Surrogate mother Crystal Kelley was five months pregnant with another couple's baby when she learned that the baby had several health problems. When doctors put the baby's odds of a normal life at 25 percent, the biological parents offered Kelley $10,000 to have an abortion, says a March 5 CNN article. Kelley refused. Drama, heartache and legal actions ensued. And the resulting story creates a complex mixture of sensitive and emotionally-charged topics: adoption, abortion, surrogacy, religion, state-specific laws and personal morals and beliefs.
The basic plot line of the story was simple enough, at least at the beginning. A couple who wanted a fourth child hired a surrogate, who was happy to carry that child on their behalf. When a routine ultrasound and follow-up testing turned up abnormalities, the medical experts suggested that terminating the pregnancy may be a "more humane option" than would be carrying the pregnancy to term. The hopeful couple, once so excited to add a fourth child to their brood, agreed. Kelley, however, did not.
Kelley's decision wasn't made lightly. She seemingly considered all angles, including taking the money to have the abortion. But, in the end, she opted against an abortion and fought for the right to give birth to the child growing inside of her. She left Connecticut and moved herself and her two biological daughters to Michigan. Laws governing surrogacy vary by state. In Connecticut, the genetic parents are the legal parents and, thus, the couple would've had the final say on what happened to Baby S. after she was born. In Michigan, the laws governing surrogacy are such that Kelley was recognized as the legal parent when Baby S. was born.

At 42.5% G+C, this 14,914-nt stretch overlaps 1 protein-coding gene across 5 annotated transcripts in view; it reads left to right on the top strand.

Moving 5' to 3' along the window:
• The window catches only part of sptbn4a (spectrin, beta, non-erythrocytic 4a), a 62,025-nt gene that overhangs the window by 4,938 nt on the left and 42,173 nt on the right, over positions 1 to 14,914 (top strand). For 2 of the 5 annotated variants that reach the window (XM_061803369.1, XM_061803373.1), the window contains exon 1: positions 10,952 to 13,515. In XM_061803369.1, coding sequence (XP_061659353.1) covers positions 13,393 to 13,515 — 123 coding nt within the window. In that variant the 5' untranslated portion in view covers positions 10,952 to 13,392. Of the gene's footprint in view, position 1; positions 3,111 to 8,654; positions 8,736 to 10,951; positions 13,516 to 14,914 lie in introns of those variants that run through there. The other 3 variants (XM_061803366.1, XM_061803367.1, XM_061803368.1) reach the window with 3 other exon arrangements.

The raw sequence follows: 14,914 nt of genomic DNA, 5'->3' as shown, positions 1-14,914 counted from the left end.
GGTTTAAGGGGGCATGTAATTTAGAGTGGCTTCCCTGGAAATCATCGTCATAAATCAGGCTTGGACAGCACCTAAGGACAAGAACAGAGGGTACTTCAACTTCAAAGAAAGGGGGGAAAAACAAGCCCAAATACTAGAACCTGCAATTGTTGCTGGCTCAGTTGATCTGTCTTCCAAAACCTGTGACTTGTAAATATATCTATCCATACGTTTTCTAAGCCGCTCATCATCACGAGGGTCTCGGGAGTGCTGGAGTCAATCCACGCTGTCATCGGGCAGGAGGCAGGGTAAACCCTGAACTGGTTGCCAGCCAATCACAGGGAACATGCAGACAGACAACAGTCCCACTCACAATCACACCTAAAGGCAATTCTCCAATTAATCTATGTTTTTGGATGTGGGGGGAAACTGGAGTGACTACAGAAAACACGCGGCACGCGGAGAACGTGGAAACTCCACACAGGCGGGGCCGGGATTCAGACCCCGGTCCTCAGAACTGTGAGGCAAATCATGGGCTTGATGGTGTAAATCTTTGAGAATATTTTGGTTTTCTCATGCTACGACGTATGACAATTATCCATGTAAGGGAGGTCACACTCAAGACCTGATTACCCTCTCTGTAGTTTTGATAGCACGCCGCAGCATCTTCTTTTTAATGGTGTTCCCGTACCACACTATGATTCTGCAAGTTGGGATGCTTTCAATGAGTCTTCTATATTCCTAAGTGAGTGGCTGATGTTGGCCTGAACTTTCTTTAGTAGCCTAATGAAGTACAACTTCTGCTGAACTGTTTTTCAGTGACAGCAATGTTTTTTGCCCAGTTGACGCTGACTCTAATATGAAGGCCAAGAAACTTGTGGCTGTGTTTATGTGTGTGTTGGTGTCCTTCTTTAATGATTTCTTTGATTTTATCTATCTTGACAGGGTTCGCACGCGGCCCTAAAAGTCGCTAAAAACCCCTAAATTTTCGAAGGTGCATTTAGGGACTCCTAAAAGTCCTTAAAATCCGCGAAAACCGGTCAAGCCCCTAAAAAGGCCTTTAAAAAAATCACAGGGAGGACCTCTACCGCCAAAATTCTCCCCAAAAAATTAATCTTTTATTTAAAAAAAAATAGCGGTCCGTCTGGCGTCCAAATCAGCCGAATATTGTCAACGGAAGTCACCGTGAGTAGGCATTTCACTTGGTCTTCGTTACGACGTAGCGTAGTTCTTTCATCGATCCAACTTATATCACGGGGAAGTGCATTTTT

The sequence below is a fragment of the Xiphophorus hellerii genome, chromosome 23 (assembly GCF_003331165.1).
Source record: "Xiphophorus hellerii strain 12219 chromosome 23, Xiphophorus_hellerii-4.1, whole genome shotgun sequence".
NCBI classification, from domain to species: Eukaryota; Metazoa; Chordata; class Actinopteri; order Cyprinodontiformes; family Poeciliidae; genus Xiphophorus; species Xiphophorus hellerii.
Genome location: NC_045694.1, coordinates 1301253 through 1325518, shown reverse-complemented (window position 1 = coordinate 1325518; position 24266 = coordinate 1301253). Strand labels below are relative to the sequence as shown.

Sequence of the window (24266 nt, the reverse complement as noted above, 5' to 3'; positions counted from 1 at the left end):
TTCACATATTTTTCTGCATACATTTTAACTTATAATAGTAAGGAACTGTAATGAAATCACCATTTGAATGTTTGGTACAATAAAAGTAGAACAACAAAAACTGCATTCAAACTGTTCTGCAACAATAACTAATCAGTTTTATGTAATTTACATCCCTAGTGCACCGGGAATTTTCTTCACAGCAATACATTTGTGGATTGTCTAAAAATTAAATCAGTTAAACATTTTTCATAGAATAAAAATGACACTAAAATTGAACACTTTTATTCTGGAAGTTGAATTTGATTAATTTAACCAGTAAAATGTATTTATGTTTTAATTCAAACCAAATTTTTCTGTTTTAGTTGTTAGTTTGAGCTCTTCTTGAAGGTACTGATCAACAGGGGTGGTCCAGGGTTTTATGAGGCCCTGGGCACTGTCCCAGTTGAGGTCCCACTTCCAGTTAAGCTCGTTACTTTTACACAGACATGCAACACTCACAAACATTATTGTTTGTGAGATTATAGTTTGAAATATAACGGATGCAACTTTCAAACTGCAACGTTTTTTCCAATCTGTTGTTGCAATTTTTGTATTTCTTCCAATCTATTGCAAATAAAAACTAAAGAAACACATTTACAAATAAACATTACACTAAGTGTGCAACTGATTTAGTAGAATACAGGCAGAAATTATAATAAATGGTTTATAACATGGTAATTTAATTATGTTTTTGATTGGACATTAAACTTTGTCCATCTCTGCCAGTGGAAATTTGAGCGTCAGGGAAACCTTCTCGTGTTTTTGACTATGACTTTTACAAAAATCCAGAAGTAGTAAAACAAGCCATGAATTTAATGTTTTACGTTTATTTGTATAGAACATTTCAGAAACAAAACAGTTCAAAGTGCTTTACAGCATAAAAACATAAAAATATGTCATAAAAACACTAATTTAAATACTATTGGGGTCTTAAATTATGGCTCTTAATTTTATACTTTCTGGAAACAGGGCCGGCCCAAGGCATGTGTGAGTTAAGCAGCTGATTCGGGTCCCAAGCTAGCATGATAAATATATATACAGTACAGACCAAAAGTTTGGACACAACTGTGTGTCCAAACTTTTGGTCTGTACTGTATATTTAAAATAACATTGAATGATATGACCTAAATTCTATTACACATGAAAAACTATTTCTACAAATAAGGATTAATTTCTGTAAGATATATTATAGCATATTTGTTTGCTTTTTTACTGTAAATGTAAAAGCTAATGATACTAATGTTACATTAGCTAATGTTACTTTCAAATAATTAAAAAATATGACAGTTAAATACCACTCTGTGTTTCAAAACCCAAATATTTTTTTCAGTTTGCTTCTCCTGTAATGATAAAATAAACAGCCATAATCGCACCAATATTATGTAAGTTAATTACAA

Kelley ultimately gave birth to Baby S., and found an family to adopt her. In another twist, the couple who once offered Kelley $10,000 to have an abortion decided they wanted to keep in touch with the adoptive family.
Kelley continues to receive much criticism for her decision, particularly from the surrogacy community. Many say she should've had the abortion. Others criticize her decision to flee to Michigan to take advantage of their surrogacy laws. Because of the medical challenges, many suggest that, perhaps, Baby S. should not have been born. Whether there's a happy ending to this story depends largely on the lens through which one examines the complex issues at play.
Now eight months old, Baby S., is living with her adoptive parents in Michigan. She faces multiple surgeries in the future and just how long she'll live remains uncertain. Regardless, her adoptive parents take joy in her smiles and in her personal milestones and, most importantly, in being her parents. Like others who build their families through special needs adoption, this little girl's parents believe hers is a life worth fighting for.